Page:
We’ve all heard plenty about the so-called “friend zone”, which is where a person you want to date, just wants to be friends, and somehow that’s unfair and bad and mean. Let me tell you about its converse, the Un-Friend Zone.
A while back at work, we got a new deskside support/IT guy. He quickly identified me as the person in the department to talk to, because I know what I’m doing – and what everybody else is doing – with computers (even if they don’t). We were going through a major hardware and software upgrade at the time, so IT Guy came around a lot. He and I would get to chatting while he was working, and we discovered we had lots of nerdy things in common. We really hit it off together. We started chatting over instant messaging when he wasn’t around in person, and he really brightened slow days for me – and I assume I did the same for him. I was happy because I don’t make friends easily, and yay, a new friend! It got to the point where I was considering asking Arb if I could invite him to join our tabletop roleplaying group, because I thought it would be fun to be outside-work friends as well as work-friends. I was positive it was strictly a platonic thing, because he was at least ten years younger than me, and I’m not conventionally attractive, and he never said anything remotely flirtatious and neither did I.
Then one day, I said the fateful words: “My husband…” The conversation faltered. (It’s not like I was keeping Arb a secret, just that I’m not one of those people who’s constantly all “My husband this…” and “My husband that…” and “Well my husband says…” to every opinion offered.)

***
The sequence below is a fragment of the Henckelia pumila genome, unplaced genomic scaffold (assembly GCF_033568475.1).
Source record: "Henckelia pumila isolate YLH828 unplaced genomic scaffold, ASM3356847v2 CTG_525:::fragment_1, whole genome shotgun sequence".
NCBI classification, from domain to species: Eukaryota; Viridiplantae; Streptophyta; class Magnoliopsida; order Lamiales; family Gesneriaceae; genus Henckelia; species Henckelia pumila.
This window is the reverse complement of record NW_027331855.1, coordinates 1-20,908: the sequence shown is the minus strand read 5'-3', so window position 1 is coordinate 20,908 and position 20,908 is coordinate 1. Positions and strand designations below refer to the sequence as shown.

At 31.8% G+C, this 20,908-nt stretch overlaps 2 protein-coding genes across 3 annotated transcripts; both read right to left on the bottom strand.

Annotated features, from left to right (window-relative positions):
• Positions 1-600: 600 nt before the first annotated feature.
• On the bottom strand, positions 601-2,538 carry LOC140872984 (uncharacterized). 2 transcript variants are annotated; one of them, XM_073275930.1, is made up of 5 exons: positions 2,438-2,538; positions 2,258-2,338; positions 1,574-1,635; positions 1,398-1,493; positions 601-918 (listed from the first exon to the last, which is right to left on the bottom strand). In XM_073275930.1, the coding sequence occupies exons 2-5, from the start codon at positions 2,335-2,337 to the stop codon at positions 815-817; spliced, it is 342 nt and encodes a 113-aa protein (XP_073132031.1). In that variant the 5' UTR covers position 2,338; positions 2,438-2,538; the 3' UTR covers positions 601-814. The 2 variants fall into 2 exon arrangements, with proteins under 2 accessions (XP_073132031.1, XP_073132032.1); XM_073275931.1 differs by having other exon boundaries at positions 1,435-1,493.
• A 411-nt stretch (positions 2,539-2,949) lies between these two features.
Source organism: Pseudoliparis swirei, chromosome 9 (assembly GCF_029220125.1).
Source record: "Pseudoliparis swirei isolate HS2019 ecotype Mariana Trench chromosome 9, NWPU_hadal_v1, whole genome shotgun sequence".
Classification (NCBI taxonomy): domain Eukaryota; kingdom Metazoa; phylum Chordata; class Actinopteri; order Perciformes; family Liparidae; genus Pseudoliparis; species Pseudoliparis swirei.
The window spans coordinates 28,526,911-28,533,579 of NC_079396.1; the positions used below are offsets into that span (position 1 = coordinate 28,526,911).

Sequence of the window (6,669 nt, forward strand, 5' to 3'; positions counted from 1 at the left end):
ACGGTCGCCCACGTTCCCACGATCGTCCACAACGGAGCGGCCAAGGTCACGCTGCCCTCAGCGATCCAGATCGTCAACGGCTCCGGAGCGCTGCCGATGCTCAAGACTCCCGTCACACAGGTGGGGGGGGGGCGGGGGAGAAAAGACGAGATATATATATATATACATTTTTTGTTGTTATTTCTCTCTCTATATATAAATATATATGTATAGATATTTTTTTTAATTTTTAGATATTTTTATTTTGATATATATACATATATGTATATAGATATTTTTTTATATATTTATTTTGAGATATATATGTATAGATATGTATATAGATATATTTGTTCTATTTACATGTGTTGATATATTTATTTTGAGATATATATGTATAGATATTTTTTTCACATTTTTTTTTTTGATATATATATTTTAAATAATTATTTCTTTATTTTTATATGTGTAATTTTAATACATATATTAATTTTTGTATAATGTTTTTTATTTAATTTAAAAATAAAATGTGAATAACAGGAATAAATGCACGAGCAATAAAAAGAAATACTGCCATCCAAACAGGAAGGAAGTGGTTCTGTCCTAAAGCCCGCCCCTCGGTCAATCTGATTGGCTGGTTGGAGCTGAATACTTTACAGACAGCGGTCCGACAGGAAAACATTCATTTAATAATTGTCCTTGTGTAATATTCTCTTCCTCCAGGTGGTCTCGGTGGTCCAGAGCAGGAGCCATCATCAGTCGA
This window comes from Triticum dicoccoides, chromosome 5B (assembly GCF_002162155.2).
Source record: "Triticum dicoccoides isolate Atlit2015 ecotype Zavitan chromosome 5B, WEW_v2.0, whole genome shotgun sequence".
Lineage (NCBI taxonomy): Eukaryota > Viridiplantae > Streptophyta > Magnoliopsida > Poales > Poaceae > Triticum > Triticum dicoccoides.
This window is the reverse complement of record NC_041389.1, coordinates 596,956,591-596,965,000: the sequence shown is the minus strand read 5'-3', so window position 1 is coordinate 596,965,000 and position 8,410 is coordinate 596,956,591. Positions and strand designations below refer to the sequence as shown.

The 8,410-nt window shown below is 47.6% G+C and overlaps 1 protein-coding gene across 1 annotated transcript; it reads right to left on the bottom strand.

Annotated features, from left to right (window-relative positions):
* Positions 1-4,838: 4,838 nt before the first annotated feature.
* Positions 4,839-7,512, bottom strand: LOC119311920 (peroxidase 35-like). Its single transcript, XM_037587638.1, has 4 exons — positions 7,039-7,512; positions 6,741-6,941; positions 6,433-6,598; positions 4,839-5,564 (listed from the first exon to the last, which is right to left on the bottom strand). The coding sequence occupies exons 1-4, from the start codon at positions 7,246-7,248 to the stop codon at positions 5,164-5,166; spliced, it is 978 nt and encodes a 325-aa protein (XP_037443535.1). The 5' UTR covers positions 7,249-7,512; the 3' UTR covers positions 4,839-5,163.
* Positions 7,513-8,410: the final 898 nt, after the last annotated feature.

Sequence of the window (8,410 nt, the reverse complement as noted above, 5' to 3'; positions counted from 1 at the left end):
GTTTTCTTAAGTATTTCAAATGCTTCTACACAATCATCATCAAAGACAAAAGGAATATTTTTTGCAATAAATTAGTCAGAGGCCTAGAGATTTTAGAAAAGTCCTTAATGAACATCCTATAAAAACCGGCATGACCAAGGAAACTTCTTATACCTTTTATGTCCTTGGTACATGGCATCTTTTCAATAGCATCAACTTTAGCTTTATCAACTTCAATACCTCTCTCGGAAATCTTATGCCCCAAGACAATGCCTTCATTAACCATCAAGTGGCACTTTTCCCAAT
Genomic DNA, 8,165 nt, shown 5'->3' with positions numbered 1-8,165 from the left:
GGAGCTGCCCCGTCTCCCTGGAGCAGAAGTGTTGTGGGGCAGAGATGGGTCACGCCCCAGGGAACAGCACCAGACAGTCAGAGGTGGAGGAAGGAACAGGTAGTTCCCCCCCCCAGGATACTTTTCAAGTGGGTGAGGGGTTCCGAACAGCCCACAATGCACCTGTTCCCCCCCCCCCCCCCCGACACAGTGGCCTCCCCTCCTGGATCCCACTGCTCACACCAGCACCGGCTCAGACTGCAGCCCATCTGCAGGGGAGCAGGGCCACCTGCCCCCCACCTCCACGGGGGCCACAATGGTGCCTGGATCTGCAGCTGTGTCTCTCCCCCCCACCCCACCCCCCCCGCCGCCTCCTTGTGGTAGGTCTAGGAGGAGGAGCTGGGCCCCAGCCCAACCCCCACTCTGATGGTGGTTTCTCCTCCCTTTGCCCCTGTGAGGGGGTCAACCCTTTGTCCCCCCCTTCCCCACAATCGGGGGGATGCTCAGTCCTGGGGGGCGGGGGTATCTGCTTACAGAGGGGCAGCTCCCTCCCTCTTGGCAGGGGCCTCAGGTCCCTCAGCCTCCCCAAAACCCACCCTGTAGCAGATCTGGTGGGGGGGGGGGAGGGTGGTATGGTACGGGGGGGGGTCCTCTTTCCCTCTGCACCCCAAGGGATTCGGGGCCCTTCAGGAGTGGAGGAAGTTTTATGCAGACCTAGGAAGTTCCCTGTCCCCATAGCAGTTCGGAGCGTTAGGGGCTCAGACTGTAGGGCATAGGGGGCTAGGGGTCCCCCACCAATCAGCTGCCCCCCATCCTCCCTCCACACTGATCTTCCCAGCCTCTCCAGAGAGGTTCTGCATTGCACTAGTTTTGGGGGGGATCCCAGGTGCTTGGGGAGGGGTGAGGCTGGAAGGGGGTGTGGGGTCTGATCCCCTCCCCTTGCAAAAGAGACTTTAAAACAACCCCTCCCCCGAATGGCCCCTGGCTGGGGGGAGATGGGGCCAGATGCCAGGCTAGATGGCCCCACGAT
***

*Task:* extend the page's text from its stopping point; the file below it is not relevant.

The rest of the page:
He didn’t message me the next day like he usually did, so I messaged him. He was really terse. I messaged him again a couple days later, same thing. And the other IT guy started coming for all our deskside support calls.
Ladies and gentleman, behold the Un-Friend Zone: where you think you’re making a new friend, and the other person wants more than friendship, and then when it turns out you don’t feel that way about them, they drop you like a hot potato. Obviously there can be hurt feelings involved, and that could require some space to get over; I get that. But on this end of the stick it feels like it wasn’t worth spending time with me and getting to know me, if the payoff isn’t going to be a sexual/romantic relationship. And that’s crappy. (It’s not a gendered phenomenon either; Arb has had women do it to him as well.)
I don’t think I have an obligation to be constantly flashing a verbal neon sign that says MARRIED MARRIED MARRIED MARRIED, just in case somebody is attracted to me and I don’t realise it. On the other hand, I really object when the opening line from a stranger initiating conversation is an inquiry about my sexual availability. (and yes, this happened to me frequently before I aged/fatted out of the prime fuckability category) I don’t know what the solution is. But I wish people who are looking for mates, wouldn’t object to making platonic friends along the way.
I’ll treasure my special snowflake status as a special needs teacher until the teaching profession succumbs to the efficient robo-teachers of the future. :> I’m guessing that behavioural robot teachers will air-deploy Valium and whatever else is required to maintain the learning environment.
Seems like we have a bit of feminist theme going on here this week – quelle suprise! Harassment and how women and men are taught to exist in society. If we can edumacate a few dudes about the toxic patriarchal soup we all swim in the world will be a better place.
“A male friend of mine that develops AAA games told me, “When a woman criticizes me, it goes to a different part of my brain than when a man on my team does. I get defensive really quickly. I’m trying to get better about it.” I don’t think his is a unique experience.